Watchdog did not stop

My system hangs sometimes on shutdowns/reboots.

This is the error I’m getting:

sep 20 23:00:18 coomerbox3000 systemd[1]: Using hardware watchdog 'iTCO_wdt', version 0, device /dev/watchd>
sep 20 23:00:18 coomerbox3000 systemd[1]: Set hardware watchdog to 10min.
sep 20 23:00:18 coomerbox3000 kernel: watchdog: watchdog0: watchdog did not stop!

Which I find quite odd because my kernel parematers have:


In them, the full kernel cmdline:

GRUB_CMDLINE_LINUX_DEFAULT="quiet nowatchdog pci=noaer cpufreq.default_governor=performance apparmor=1 security=apparmor udev.log_priority=3 acpi_osi=! acpi_osi=Linux acpi_osi=\"Windows 2009\" nogpumanager i915.enable_gvt=1 pcie_port_pm=off iommu=1 intel_iommu=on kvm.ignore_msrs=1 rd.driver.pre=vfio-pci default_hugepagesz=1G hugepagesz=1G hugepages=0 transparent_hugepage=never

And with sysctl -a | grep watchdog:

kernel.nmi_watchdog = 0
kernel.soft_watchdog = 0
kernel.watchdog = 0
kernel.watchdog_cpumask = 0-11
kernel.watchdog_thresh = 10

Since that is not sufficient to stop watchdog from interfering with system shutdowns, what would be? Is there some way maybe to just ensure that it forcefully shuts down when given the signal to do so? Or that it can only timeout for a set amount of time?

These are my notes:

blacklist the following as such:

blacklist iTCO_wdt 
blacklist iTCO_vendor_support

call file watchdog.conf and place in /etc/modprobe.d/

In Grub add nmi_watchdog=0 and nowatchdog in kernel boot parameter and UPDATE GRUB

Check: cat /proc/sys/kernel/nmi_watchdog
cat /proc/sys/kernel/watchdog

Should show 0

Thanks, although the nowatchdog parameter seems to be doing the job to disable nmi_watchdog (as indicated by sysctl)

I will try blacklisting iTCO_wdt and iTCO_vendor_support and see if this solves the issue.

It’ll take a couple of days to do so but once I’m sure this has done the trick I will mark your post as the solution :slight_smile:

watchdog and nmi_watchdog are two separate things with similar names.


The Linux kernel watchdog is used to monitor if a system is running. 
It is supposed to automatically reboot hanged systems due to unrecoverable software errors. 
The watchdog module is specific to the hardware or chip being used. 
Personal computer users don’t need watchdog as they can reset the system manually.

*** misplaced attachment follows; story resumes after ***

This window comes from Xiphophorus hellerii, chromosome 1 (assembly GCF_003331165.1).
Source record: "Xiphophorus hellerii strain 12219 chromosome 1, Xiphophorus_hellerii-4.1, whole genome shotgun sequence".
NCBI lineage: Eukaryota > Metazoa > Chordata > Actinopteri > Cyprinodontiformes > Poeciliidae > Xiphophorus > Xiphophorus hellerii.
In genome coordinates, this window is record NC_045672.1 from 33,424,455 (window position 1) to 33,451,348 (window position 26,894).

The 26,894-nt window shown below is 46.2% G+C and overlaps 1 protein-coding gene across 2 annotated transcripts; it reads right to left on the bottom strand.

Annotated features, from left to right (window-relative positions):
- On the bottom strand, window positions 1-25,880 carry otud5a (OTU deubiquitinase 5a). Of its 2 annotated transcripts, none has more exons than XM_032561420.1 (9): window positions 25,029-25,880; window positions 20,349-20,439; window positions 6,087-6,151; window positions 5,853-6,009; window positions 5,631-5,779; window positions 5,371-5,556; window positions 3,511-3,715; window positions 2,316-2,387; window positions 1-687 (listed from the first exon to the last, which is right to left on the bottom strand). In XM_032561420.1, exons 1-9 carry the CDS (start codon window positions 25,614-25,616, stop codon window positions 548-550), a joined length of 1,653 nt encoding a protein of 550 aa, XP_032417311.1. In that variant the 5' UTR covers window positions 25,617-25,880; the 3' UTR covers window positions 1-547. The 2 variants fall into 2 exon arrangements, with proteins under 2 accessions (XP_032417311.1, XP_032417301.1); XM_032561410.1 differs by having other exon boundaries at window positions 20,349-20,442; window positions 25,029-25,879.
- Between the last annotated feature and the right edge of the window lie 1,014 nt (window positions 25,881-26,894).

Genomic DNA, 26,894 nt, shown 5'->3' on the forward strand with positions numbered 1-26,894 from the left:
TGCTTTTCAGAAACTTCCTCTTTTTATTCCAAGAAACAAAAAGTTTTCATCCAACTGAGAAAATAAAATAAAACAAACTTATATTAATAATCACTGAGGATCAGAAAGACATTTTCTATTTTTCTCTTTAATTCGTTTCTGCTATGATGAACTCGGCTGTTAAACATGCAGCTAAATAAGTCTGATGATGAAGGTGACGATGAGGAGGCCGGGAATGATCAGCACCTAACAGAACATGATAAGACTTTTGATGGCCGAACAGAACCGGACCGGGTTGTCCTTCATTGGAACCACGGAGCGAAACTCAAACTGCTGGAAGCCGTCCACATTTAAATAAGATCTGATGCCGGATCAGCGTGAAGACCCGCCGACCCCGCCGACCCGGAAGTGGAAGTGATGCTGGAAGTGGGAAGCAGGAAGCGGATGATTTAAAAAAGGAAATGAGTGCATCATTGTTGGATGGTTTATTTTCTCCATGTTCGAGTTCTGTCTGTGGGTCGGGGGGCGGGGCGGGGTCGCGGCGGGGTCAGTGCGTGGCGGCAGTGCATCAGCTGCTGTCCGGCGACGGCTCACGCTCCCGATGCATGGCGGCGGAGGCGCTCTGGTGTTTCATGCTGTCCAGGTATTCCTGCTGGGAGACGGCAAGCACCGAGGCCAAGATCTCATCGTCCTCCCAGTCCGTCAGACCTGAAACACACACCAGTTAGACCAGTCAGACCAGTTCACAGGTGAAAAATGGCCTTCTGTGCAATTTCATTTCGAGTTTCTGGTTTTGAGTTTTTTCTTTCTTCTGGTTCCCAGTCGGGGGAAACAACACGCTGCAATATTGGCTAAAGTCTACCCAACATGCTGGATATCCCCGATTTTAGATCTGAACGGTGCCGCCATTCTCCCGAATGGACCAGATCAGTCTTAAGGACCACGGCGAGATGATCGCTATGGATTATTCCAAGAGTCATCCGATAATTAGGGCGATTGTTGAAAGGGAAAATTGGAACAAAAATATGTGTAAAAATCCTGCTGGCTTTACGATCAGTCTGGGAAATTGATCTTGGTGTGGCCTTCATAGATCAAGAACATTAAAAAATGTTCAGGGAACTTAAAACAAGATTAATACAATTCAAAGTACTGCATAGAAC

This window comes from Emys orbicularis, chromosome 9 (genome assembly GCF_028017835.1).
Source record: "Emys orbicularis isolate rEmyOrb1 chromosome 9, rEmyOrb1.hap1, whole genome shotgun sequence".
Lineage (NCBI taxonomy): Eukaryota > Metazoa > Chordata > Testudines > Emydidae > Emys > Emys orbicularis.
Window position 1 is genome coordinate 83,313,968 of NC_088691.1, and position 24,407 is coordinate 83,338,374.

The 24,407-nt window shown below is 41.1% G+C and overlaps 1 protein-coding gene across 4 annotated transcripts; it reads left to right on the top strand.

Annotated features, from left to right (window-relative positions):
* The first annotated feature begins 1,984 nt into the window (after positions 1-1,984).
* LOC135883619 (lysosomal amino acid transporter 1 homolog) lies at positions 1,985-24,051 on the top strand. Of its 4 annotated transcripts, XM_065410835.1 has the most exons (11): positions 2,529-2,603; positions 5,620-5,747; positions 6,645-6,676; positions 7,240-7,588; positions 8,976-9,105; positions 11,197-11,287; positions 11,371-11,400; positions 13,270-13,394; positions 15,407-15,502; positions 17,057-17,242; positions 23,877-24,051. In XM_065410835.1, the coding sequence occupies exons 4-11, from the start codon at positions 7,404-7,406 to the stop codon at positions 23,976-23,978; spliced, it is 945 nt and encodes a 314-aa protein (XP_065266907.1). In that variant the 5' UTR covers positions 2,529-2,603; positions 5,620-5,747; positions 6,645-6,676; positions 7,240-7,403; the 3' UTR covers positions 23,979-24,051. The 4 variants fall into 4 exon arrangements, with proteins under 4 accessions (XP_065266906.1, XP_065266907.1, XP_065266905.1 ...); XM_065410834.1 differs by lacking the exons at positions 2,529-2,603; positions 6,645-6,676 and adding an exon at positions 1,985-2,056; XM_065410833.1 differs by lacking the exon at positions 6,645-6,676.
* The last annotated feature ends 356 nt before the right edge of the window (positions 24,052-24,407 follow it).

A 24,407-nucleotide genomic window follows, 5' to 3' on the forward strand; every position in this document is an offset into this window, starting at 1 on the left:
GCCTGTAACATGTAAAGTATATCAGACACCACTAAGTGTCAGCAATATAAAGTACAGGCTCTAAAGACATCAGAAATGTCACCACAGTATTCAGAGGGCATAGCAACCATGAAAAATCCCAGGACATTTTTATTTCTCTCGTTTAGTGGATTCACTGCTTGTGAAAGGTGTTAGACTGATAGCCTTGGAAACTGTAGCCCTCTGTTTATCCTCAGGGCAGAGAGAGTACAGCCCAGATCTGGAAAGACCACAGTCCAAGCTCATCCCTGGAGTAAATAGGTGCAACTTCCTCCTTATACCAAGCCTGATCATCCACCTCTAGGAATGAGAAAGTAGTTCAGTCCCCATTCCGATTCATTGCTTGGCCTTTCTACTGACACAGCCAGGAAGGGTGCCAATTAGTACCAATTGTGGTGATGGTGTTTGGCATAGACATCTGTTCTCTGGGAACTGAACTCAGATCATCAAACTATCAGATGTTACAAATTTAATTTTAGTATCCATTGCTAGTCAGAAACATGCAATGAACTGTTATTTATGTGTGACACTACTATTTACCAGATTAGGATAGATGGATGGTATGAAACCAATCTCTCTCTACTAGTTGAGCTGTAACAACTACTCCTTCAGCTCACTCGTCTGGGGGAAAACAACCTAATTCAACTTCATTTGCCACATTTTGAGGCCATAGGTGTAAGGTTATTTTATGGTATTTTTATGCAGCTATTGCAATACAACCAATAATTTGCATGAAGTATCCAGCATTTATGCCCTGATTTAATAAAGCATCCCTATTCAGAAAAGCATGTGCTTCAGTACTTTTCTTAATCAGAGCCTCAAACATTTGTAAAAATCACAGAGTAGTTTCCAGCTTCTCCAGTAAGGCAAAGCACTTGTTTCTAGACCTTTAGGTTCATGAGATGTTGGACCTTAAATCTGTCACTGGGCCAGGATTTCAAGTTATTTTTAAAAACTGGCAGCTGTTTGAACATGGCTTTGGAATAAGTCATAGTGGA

However, it is useful for systems that are mission critical and need the ability to reboot 
themselves without human intervention.


A watchdog is usually a timer like mechanism which will generate an 
interrupt at a specified time interval.

An NMI is a non maskable interrupt.

So an NMI watchdog is a watchdog which will generate a non maskable interrupt, 
i.e. the interrupt handler will get executed no matter what the CPU state is.

This is very useful in scenarios where you are getting unexplained system freeze scenarios, 
as the NMI watchdog interrupt handler will simply kill whatever process 
happens to be freezing the CPU at the moment. 
This way, your CPU gets freed up AND you get a detailed stack trace of why your 
CPU got frozen up in the first place.
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I have this problem with Arch. With Manjaro it disappeared, for whatever reason. Possibly it is due to the customized kernel.

=> Blacklist the modules in /etc/modeprobe.d/blacklist.conf (create this file if you don’t have it).

To disable watchdog timers (both software and hardware), append nowatchdog to your boot parameters:

sudo nano /etc/modprobe.d/blacklist.conf

# Disable intel mei (including mei_watchdog).
blacklist intel_pmc_bxt
blacklist iTCO_vendor_support

# Do not load the 'iTCO_wdt' watchdog module on boot.
blacklist iTCO_wdt
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i had my computer on for almost 2 days before rebooting and did not encounter the issue, usually running the system for long and rebooting would make this issue very likely to occur, I am assuming it is resolved unless I encounter it again and marked your answer as the solution.

Thanks :slight_smile:

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